The Short Happy Life of Francis Macomber was a very good story. I really enjoyed reading it, and I feel like I could write a million things about it! :) It is about a married couple, Francis and Margot Macomber, who on a hunting safari in Africa with their guide, Robert Wilson. In the beginning Francis Macomber has embarrassed himself by running a way from a lion that he was supposed to kill. Francis and his wife have an entirely dysfunctional relationship, and his embarrassment over the lion does not make things any better. After Macomber is able to redeem himself by killing two buffalo he gains back the confidence that it seems he lacked his entire life. Unfortunately, Macomber is shot by his wife shortly after, and does not live to enjoy his newfound sense of self-assurance.
For some reason this story reminded me of another work I read in my British Literature class called “A Chance for Mr. Lever” by Graham Greene. I think the main characters in these two stories have a lot in common with one another. Both are unsure of themselves, and out on an expedition to find some kind of redemption. In the end of each of these stories, when the men finally think they’ve figured things out, they both meet an untimely demise. Ironically, both of these works were published the same year.
I don’t think I could write a good blog about this story without at least mentioning the absurd relationship between Mr. and Mrs. Macomber. It says on page 13 that “Margot was too beautiful for Macomber to divorce her and Macomber had too much money for Margot ever to leave him.” I think this sums up their entire relationship. Neither of them seemed to truly love, or even like, one another. Margot’s adultery proved she definitely didn’t love Macomber. I think this dysfunctional relationship really plays into much of our discussion about human connection in 20th century writing. These two people are not connected like you would expect a married couple to be, and they certainly don’t make each other happy. They stay together for superficial reasons and that is all. In the end you are left wondering if Mrs. Macomber shot her husband on purpose or if she really was trying to stop the charging buffalo.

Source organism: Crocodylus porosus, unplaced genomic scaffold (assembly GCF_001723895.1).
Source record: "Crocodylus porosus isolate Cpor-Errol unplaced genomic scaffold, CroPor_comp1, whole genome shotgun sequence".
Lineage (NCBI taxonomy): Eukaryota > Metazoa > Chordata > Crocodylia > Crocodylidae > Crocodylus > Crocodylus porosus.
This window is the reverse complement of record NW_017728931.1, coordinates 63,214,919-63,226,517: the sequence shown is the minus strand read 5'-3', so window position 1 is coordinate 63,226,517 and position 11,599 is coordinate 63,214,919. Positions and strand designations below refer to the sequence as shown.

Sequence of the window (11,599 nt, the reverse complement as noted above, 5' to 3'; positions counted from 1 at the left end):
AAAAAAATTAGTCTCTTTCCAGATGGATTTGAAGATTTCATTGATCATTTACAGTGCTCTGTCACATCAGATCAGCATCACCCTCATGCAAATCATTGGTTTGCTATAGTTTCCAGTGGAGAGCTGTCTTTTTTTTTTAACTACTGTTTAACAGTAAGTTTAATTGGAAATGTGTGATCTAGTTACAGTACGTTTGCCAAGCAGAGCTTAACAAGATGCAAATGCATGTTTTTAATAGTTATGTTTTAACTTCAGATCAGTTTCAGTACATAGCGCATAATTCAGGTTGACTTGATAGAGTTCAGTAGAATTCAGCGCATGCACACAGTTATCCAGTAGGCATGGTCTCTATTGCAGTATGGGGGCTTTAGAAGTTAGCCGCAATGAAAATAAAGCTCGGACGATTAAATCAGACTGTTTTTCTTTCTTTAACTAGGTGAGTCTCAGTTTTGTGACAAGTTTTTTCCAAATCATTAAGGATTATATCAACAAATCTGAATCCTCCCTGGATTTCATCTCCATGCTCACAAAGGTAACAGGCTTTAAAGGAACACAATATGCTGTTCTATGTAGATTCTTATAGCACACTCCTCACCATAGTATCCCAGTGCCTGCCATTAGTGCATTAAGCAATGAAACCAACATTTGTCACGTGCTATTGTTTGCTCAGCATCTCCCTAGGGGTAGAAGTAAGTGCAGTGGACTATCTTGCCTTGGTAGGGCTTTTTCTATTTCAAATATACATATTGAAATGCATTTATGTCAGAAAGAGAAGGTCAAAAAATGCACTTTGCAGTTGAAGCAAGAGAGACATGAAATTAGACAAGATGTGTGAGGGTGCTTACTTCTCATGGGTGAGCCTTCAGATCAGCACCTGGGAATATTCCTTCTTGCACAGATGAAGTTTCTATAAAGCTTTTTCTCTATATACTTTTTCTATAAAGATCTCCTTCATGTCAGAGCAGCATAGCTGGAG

I am still trying to figure out Robert Wilson’s character. Is he simply there to add commentary form an outside perspective about this American couple? Or does he play a larger role in Hemingway’s commentary on human behavior? Personally, I think he does both. I am interested to hear what the rest of our class thinks about this story, and its fascinating characters.